By Richard Bankowitz, MD
This November marks the 15-year anniversary of the Institute of Medicine report, “To Err is Human: Building a Safer Health System.” This groundbreaking analysis of our health system estimated that preventable medical errors cause 98,000 inpatient hospital deaths each year in the United States. Since it was published, hospitals and other care providers have led impressive efforts to better measure, report and prevent harm events. To give just a few examples, hospitals participating in Premier’s QUEST collaborative have been improving in 23 distinct measures of potential harm, preventing an estimated 17,991 potential patient safety events. Similarly, hospitals participating in the federal Partnership for Patients program report thousands of avoided harm events and dramatic savings as a result.
However, there remain areas of unjustified variation in harm events that deserve attention as an opportunity for cost and quality improvement.
To help hospitals better identify harm events that have the most significant impact on cost and quality, Premier undertook a study of nearly 6 million patient records in 2013 to identify, analyze and evaluate a wider set of potential inpatient complications – or PICs. The methodology used to identify these PICs was peer-reviewed and published in the American Journal of Healthcare Quality.
The study yielded 86 “high-impact” complications associated with nearly 50,000 deaths, $4.3 billion in added costs and 1.7 million added hospital days.
The analysis also found that while some of these high-impact complications are covered in federal payment policies, many are not. Combined, only 22 of the 86 high impact conditions are measured through current policies, capturing just 9 percent of the patients experiencing a harmful complication.
Similarly, payment measures have a far lesser impact on mortality, cost and length of stay. Of the 49,827 potential deaths associated with PICs, harms covered in the Medicare reimbursement policy accounted for 1,071 of the total, or 2 percent. Of the more than $4 billion in added costs associated with PICs, Medicare-measured harm made up just 13 percent of the total. And in length of stay, the Medicare measures accounted for just 12 percent of the total added days associated with the PICs. This suggests that although the Medicare-measured harm is important to prevent, an exclusive focus on these conditions may lead to missed opportunities to identify and improve care processes for other complications whose elimination could substantially lower mortality, length of stay and costs. Moreover, such a narrow list of measures fails to capture the broader picture of unjustified variation, and the quality of patient care in a particular institution.
To help providers prioritize and focus their quality improvement efforts, Premier developed a list of 10 PICs that had the highest frequency, as well as a significant association with mortality, cost and length of stay. As part of the process, we found that respiratory failure was the most expensive complication, associated with additional costs to health systems of $940 million. In addition, to the costs it was associated with more than two additional days of stay per patient and more than 16,000 deaths for the 119,000 patients with this PIC. Similarly, acute renal failure affected about 144,000 cases, and was associated with $490 million in additional costs, 1.78 extra days per case and about 2,700 deaths. Hypotension also affected approximately119,000 cases, and was associated with an additional $200 million in costs, .58 extra days to the length of stay and an additional 1,500 deaths.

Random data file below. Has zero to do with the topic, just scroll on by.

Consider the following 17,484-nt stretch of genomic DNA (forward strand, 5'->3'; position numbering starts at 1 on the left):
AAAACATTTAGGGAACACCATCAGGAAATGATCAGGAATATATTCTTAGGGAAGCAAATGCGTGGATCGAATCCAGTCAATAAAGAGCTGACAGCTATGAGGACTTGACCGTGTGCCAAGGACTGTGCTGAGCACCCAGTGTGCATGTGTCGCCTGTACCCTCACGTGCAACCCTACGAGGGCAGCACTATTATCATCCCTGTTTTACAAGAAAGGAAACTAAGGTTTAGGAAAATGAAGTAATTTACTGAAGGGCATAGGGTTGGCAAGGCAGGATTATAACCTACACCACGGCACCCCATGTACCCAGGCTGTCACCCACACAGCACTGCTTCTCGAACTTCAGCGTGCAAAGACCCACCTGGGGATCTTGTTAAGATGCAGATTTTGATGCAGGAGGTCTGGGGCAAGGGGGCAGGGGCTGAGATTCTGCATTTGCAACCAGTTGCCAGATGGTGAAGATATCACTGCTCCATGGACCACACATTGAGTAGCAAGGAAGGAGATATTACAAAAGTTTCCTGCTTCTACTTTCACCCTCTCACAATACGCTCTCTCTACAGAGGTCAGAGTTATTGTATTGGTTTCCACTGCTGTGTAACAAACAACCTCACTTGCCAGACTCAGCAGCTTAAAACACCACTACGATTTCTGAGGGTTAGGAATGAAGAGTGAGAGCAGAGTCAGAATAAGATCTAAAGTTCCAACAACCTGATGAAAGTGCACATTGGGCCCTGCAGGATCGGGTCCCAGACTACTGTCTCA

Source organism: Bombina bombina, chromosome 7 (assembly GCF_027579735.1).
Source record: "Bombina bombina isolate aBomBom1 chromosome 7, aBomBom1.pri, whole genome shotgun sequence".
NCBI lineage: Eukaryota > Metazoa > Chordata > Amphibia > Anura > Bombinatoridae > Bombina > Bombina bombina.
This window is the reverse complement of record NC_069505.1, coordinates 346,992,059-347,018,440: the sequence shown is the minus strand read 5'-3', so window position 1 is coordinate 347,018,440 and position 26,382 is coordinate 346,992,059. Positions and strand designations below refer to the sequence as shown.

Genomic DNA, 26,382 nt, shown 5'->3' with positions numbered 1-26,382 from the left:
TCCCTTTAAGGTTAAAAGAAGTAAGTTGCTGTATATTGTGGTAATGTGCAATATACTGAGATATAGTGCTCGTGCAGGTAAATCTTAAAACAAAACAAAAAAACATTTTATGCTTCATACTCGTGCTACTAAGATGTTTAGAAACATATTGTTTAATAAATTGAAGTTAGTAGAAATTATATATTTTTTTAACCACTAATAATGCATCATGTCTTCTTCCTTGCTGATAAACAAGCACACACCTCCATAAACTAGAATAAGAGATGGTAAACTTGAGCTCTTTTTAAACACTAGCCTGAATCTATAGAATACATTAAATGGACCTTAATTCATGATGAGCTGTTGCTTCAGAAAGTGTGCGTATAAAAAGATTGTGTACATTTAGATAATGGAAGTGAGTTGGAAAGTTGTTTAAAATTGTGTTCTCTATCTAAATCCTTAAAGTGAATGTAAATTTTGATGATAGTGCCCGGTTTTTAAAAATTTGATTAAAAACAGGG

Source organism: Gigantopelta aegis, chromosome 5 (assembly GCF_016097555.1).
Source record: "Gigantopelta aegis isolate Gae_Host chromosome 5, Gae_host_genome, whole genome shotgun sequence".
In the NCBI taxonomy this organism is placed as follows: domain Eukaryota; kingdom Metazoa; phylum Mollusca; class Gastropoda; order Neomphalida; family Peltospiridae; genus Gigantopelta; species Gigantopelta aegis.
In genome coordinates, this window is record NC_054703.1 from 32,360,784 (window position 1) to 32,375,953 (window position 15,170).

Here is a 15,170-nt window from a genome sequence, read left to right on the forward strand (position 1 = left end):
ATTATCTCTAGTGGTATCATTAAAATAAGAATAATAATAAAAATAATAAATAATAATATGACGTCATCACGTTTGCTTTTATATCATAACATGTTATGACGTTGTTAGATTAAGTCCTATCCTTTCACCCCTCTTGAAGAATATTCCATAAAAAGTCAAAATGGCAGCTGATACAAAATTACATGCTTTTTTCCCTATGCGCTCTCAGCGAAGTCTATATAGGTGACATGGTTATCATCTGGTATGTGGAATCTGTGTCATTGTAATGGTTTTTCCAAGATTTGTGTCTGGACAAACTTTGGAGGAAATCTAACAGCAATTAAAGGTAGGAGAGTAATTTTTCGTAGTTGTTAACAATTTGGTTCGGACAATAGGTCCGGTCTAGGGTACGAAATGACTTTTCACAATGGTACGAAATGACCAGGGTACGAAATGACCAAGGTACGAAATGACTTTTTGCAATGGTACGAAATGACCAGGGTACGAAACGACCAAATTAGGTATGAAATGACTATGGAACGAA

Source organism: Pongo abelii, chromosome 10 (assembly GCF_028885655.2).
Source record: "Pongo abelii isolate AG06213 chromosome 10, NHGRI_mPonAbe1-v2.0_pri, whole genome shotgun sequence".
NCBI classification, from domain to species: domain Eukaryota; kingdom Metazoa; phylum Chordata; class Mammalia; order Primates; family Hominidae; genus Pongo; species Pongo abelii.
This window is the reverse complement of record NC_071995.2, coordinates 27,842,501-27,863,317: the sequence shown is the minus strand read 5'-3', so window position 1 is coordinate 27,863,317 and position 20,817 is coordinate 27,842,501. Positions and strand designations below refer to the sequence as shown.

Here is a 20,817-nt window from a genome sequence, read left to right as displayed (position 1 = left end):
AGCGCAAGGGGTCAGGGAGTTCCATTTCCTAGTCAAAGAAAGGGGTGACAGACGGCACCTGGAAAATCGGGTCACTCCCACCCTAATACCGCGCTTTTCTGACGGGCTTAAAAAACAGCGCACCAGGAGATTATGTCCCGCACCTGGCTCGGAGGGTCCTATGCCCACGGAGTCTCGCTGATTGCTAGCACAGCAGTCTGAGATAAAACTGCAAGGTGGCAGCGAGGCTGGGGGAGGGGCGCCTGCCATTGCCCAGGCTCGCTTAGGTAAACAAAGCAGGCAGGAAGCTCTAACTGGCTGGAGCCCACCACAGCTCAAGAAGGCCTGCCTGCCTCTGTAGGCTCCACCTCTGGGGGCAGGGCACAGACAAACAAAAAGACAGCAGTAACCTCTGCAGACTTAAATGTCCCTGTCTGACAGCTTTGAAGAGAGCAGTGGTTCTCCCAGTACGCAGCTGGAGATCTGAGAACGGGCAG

Of the top 10, just two of the conditions measured by the Medicare payment programs were found to have a statistical effect on length of stay, costs and mortality. Sepsis, for instance, was a PIC in about 51,000 patients, and was associated with $330 million in added costs, adding 2.34 days to the length of stay and 669 deaths. Similarly, pulmonary embolism was a PIC in about 8,700 patients, and associated with 2.67 additional days in the length of stay and $44 million in added costs.
Although not all of these complications may be preventable, using a broader measure for identifying harm could assist hospital leaders with prioritization and help them focus their quality improvement efforts by broadening hospital ability to identify, and then address care processes that may lead to or contribute to complications that have a high impact on other outcomes (mortality, length of stay and cost). Rather than taking a myopic view and just evaluating performance against Medicare measures of harm, hospitals should examine their own data to find unjustified variation in at least the top 10 conditions and identify whether processes could be improved to prevent harm events in the areas of acute renal failure, hypotension, respiratory failure, sepsis, aspiration pneumonia, acute myocardial infarction, gastrointestinal ulceration and hemorrhage, cerebral infarction, pulmonary embolism and ventilator-associated pneumonia.
Ramon Meguiar, MD, senior vice president and chief medical officer at Memorial University Medical Center (Savannah, Ga.) summed it up well when he said, “CMS HACs are serious and important events to prevent, but providers need to focus on a wider set of higher-impact complications to avoid missing opportunities for quality and cost improvement.”
The safety measures tracked through federal programs should be of significant focus for hospitals. But identifying improvement areas across a wider set of complications is just as important to deliver more efficient, higher-quality care overall.
Richard Bankowitz, MD, is chief medical officer of Premier, Inc.